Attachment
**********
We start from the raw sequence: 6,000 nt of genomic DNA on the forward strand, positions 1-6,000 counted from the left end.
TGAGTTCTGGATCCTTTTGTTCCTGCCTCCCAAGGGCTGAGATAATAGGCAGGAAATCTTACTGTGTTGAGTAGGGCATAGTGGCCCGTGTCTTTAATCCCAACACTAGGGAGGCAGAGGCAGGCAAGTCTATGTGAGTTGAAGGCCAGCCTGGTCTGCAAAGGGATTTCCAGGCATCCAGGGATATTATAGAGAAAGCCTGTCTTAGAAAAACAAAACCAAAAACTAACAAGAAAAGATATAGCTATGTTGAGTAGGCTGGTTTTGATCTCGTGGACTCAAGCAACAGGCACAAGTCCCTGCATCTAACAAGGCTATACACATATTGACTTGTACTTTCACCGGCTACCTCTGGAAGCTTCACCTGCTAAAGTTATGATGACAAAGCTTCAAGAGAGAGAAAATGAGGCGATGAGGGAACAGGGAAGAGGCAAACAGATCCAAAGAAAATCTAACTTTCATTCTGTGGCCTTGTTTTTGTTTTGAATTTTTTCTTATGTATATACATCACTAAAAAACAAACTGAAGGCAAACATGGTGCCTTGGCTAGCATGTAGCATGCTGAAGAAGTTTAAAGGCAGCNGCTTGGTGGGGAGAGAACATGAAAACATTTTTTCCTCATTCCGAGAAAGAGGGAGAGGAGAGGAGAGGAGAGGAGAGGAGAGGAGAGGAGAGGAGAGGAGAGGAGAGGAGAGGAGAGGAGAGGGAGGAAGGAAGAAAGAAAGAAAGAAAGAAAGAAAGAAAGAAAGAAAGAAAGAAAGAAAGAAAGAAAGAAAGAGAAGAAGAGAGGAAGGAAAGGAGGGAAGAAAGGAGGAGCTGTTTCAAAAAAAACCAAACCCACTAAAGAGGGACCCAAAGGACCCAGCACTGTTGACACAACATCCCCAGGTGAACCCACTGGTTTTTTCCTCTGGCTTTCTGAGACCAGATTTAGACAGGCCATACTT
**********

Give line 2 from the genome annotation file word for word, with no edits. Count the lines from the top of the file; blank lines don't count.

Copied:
TGAGTTCTGGATCCTTTTGTTCCTGCCTCCCAAGGGCTGAGATAATAGGCAGGAAATCTTACTGTGTTGAGTAGGGCATAGTGGCCCGTGTCTTTAATCCCAACACTAGGGAGGCAGAGGCAGGCAAGTCTATGTGAGTTGAAGGCCAGCCTGGTCTGCAAAGGGATTTCCAGGCATCCAGGGATATTATAGAGAAAGCCTGTCTTAGAAAAACAAAACCAAAAACTAACAAGAAAAGATATAGCTATGTTGAGTAGGCTGGTTTTGATCTCGTGGACTCAAGCAACAGGCACAAGTCCCTGCATCTAACAAGGCTATACACATATTGACTTGTACTTTCACCGGCTACCTCTGGAAGCTTCACCTGCTAAAGTTATGATGACAAAGCTTCAAGAGAGAGAAAATGAGGCGATGAGGGAACAGGGAAGAGGCAAACAGATCCAAAGAAAATCTAACTTTCATTCTGTGGCCTTGTTTTTGTTTTGAATTTTTTCTTATGTATATACATCACTAAAAAACAAACTGAAGGCAAACATGGTGCCTTGGCTAGCATGTAGCATGCTGAAGAAGTTTAAAGGCAGCNGCTTGGTGGGGAGAGAACATGAAAACATTTTTTCCTCATTCCGAGAAAGAGGGAGAGGAGAGGAGAGGAGAGGAGAGGAGAGGAGAGGAGAGGAGAGGAGAGGAGAGGAGAGGAGAGGAGAGGGAGGAAGGAAGAAAGAAAGAAAGAAAGAAAGAAAGAAAGAAAGAAAGAAAGAAAGAAAGAAAGAAAGAAAGAGAAGAAGAGAGGAAGGAAAGGAGGGAAGAAAGGAGGAGCTGTTTCAAAAAAAACCAAACCCACTAAAGAGGGACCCAAAGGACCCAGCACTGTTGACACAACATCCCCAGGTGAACCCACTGGTTTTTTCCTCTGGCTTTCTGAGACCAGATTTAGACAGGCCATACTT